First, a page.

My Bung Arm Part 6: At the Hospital in Aran, Day 2.
The story so far: Riding out of Phnom Penh and Kampong Thom, Mr Felix then cycled north through the forest to the Thai border at Preah Vihar. Further west near Anlong Veng he visited Pol Pot’s grave and that night was bitten on the elbow by a spider, or something - Mr Pot’s revenge. A few days later his badly swollen arm was cut open to by the Butcher of Sisophon (aka the local Cambodian doctor) which renewed his faith in the beyond (seeing is believing.) He is now booked in for five days outpatient treatment at Aranyaprathet Hospital on the Thai-Cambodian border.
Day 2 at Aranyaprathet Hospital, Thailand: A new man!
Sister Supachai is doing more for me than fixing my arm. I sit up on the bed in room 21 while she works away with the long stainless steel spoon scraping out today’s puss, and it hurts like the blazes but I’m resolute under her gaze.
I’m also the cleanest I’ve been in six months; my nails are spotless, my feet are scrubbed, my sandals polished, my pants and shirt washed and aired and I’ve shaved and picked over any stray facial hair that’s popped up in any of the usual odd places above the neck.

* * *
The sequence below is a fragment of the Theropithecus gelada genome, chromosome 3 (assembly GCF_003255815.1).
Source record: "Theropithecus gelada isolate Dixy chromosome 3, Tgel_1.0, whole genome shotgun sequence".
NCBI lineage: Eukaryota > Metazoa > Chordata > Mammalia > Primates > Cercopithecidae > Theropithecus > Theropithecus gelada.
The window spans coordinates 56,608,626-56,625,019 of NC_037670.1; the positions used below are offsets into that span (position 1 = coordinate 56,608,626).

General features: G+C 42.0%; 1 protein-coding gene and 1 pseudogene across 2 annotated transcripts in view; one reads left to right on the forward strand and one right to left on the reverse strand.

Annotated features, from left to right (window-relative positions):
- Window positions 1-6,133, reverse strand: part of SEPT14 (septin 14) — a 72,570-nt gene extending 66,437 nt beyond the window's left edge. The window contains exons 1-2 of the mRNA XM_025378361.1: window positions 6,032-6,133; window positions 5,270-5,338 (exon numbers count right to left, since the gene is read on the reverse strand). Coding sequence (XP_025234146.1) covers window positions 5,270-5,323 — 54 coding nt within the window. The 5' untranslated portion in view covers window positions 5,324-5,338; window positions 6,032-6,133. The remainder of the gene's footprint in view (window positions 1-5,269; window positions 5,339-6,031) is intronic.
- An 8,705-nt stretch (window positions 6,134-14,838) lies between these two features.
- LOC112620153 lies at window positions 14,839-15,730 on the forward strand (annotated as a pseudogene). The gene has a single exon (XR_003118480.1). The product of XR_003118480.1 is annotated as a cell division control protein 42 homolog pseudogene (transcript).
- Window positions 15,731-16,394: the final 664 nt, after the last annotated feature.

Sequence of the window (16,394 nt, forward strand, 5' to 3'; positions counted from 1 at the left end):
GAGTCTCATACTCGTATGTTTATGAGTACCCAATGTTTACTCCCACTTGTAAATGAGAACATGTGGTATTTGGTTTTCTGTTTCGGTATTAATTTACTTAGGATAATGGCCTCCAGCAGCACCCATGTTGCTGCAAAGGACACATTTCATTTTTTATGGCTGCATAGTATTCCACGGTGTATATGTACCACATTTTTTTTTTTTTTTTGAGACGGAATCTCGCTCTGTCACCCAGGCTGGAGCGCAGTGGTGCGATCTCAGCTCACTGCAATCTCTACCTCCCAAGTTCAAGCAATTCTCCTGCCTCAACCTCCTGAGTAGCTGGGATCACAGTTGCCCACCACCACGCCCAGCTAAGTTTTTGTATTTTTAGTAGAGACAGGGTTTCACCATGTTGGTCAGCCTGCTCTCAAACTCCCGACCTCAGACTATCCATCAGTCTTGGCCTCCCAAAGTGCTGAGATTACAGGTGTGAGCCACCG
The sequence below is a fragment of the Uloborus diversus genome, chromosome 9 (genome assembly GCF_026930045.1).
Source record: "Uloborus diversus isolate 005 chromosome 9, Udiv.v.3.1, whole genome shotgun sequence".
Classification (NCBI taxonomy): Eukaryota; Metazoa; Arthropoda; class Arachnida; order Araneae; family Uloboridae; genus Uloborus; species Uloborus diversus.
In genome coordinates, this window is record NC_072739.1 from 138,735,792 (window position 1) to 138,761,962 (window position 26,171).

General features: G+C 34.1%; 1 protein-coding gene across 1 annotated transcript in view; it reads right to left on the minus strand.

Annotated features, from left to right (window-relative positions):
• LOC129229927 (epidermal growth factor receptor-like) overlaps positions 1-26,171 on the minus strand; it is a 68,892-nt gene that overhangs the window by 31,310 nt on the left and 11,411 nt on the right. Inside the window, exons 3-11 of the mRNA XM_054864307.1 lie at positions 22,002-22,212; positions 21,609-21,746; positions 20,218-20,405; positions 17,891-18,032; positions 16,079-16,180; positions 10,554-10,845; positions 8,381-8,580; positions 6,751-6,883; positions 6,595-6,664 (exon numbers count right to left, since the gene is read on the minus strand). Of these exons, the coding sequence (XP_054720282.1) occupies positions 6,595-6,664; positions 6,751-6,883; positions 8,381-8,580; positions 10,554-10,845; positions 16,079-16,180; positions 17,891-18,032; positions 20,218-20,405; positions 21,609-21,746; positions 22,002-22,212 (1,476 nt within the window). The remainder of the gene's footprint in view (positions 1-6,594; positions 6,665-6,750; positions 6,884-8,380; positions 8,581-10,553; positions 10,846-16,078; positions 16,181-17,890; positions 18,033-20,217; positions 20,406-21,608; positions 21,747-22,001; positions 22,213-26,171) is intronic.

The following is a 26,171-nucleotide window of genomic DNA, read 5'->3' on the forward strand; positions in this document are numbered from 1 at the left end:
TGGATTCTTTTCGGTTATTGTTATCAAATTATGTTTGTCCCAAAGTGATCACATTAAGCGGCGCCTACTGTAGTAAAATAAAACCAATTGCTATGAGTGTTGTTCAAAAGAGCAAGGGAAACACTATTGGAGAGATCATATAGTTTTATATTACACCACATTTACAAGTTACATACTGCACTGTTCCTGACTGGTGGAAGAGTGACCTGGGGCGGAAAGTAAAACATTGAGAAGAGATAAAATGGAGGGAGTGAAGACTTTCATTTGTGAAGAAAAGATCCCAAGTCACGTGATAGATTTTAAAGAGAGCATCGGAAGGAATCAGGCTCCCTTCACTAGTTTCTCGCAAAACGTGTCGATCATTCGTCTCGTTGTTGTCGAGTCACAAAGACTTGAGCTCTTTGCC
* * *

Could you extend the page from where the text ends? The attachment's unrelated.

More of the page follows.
I’m a new man!
I’m even smiling, which is awfully disconcerting for Johnny the young Thai boy in the bed opposite with the bandaged head.
After yesterday’s failed stand-up comedy routine he has me solidly pegged as a maniac from beyond the borders of civilisation, and as we all know the only thing worse than a maniac is one that’s smiling.
But so be it. I’m with good Sister Supachai so who cares about popularity? But maybe Johnny’s jealous? I would be, but it’s hard to tell with Thais; after all this time in Southeast Asia I still have trouble reading the emotions, and the Southeast Asians are masters of deception.
Poor old dumb farangs let emotions explode out of the face like volcanoes on Java, or maybe pimples, but the Southeast Asians, no. They’re like the Tonle Sap (the Great Lake) in Cambodia: flat and even on the surface, but in constant motion.
And if you don’t want your little boat to sink you’ll take everything slow and easy, and listen to the currents.
But good Sister Supachai transcends all national barriers and today I’ve taken the hand off the tiller and am floating free. I might even be floating upstream.